Burnin Red Ivanhoe: W.W.W.

Copenhagen space cadets’ 1971 album gets a welcome remastering.

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The South London suburb of Croydon has been much maligned over the years, but when jazz-fancying Danish prog-rockers Burnin’ Red Ivanhoe based the concept for their fourth album about it, vowing to ‘tell the story of Rowena, who sets out on a journey to the mysterious country Kaske from her kitchen in Croydon’ they perhaps assumed it was a rather more glamorous spot.

From her window, you can see Big Ben’ they sing on opening track 2nd Floor Croydon, before the backing vocal acknowledges, ‘Of course, it’s not the right Big Ben’. This taste for tall tales, tongue-in-cheek concepts and liberal use of flute immediately recalls Jethro Tull when you first listen to this newly reissued set, but then things settle into an altogether trippier style, resembling a more accessible Scandinavian answer to their Teutonic neighbours Can.

There’s certainly a hypnotic, Kraut-y quality to the primitive, organic groove of Kaske-Vous Karsemose, and that’s married with some sublimely meandering melodies and leader Karsten Vogel’s dizzying soprano sax on Oblong Serenade.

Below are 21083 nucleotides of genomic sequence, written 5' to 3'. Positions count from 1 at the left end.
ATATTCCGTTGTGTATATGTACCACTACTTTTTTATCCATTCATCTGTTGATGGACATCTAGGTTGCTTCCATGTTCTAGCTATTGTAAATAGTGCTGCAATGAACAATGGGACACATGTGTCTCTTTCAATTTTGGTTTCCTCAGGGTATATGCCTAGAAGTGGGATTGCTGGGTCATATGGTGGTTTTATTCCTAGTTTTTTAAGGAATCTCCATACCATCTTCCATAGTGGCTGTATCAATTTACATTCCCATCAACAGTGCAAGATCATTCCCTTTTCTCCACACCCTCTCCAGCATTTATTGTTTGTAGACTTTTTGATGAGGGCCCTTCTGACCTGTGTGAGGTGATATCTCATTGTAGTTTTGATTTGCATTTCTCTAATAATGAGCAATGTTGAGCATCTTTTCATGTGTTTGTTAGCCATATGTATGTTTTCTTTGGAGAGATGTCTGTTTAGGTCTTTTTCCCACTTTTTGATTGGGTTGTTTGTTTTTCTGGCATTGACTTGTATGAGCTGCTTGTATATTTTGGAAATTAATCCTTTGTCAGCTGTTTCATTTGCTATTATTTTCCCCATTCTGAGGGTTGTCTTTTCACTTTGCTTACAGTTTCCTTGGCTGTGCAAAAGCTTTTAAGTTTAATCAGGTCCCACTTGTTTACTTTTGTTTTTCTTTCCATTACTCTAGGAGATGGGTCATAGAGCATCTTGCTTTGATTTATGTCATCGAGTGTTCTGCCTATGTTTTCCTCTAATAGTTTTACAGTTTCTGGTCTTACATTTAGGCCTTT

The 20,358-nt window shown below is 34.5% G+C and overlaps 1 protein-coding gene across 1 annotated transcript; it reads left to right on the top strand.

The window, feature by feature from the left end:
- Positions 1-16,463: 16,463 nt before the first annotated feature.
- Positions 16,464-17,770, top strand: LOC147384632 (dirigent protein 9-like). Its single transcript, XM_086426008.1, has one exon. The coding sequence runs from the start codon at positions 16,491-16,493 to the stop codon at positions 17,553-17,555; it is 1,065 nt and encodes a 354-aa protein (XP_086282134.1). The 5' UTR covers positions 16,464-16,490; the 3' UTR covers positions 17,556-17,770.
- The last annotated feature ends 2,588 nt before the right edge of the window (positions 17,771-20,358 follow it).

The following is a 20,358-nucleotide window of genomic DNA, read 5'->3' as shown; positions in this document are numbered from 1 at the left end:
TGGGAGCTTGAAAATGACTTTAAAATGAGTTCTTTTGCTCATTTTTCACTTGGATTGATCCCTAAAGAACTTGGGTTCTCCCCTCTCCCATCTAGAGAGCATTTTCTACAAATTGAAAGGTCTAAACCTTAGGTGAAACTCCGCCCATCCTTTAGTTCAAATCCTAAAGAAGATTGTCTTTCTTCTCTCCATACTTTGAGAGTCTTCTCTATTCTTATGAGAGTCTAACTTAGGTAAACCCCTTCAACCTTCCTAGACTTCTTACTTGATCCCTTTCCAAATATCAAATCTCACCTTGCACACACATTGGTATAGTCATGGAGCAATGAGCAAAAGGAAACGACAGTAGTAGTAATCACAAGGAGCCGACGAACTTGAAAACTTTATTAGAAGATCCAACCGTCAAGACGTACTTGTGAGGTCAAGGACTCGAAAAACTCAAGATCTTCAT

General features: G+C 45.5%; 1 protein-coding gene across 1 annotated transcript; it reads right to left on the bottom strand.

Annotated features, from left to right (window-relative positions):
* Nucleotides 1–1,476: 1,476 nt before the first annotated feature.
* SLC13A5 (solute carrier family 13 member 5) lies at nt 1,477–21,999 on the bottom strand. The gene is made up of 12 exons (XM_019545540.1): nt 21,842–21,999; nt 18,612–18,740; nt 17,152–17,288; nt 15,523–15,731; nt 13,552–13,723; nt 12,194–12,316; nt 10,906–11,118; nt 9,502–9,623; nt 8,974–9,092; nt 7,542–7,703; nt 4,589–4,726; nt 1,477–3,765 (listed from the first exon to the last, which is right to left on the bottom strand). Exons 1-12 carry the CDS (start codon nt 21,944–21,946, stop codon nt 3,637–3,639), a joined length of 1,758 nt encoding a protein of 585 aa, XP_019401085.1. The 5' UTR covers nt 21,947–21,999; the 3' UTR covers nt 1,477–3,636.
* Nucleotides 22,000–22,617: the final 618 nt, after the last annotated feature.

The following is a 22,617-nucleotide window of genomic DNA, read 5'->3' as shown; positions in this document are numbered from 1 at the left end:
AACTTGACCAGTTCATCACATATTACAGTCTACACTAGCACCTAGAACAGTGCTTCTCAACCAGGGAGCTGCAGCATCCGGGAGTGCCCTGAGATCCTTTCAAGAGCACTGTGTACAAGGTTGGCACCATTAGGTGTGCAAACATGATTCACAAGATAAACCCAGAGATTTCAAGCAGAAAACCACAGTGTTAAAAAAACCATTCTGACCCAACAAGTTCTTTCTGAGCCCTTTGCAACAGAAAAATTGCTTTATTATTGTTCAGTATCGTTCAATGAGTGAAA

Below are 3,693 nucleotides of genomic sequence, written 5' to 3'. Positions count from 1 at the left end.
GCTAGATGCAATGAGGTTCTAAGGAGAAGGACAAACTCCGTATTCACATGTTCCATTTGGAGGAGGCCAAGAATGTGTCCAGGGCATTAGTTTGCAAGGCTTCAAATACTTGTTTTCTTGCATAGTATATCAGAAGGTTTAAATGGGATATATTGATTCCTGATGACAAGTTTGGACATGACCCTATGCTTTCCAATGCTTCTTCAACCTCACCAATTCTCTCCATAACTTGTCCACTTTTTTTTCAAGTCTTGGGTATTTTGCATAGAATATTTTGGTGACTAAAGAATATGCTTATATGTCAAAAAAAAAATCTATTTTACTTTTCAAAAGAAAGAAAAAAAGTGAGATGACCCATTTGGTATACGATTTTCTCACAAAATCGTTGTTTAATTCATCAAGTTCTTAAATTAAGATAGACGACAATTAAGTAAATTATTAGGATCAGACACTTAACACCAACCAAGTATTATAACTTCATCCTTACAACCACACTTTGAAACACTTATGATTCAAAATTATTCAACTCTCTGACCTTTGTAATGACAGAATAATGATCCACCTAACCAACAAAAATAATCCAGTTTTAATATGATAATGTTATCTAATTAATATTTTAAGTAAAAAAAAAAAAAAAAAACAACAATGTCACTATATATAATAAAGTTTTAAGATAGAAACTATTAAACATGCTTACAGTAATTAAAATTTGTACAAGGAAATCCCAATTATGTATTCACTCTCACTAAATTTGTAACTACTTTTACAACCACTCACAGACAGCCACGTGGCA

All About All is a poppy, pastoral delight based around a lovely descending chord progression that recalls Caravan’s jauntier moments. Then Cucumber-Porcupine takes an insistent two-note riff and turns it into a la-la singalong that is nonetheless sprayed with Vogel’s barking, squawking brass.

This is a fine place to start in rediscovering one of the era’s lost European gems./o:p

Johnny Sharp

Johnny is a regular contributor to Prog and Classic Rock magazines, both online and in print. Johnny is a highly experienced and versatile music writer whose tastes range from prog and hard rock to R’n’B, funk, folk and blues. He has written about music professionally for 30 years, surviving the Britpop wars at the NME in the 90s (under the hard-to-shake teenage nickname Johnny Cigarettes) before branching out to newspapers such as The Guardian and The Independent and magazines such as Uncut, Record Collector and, of course, Prog and Classic Rock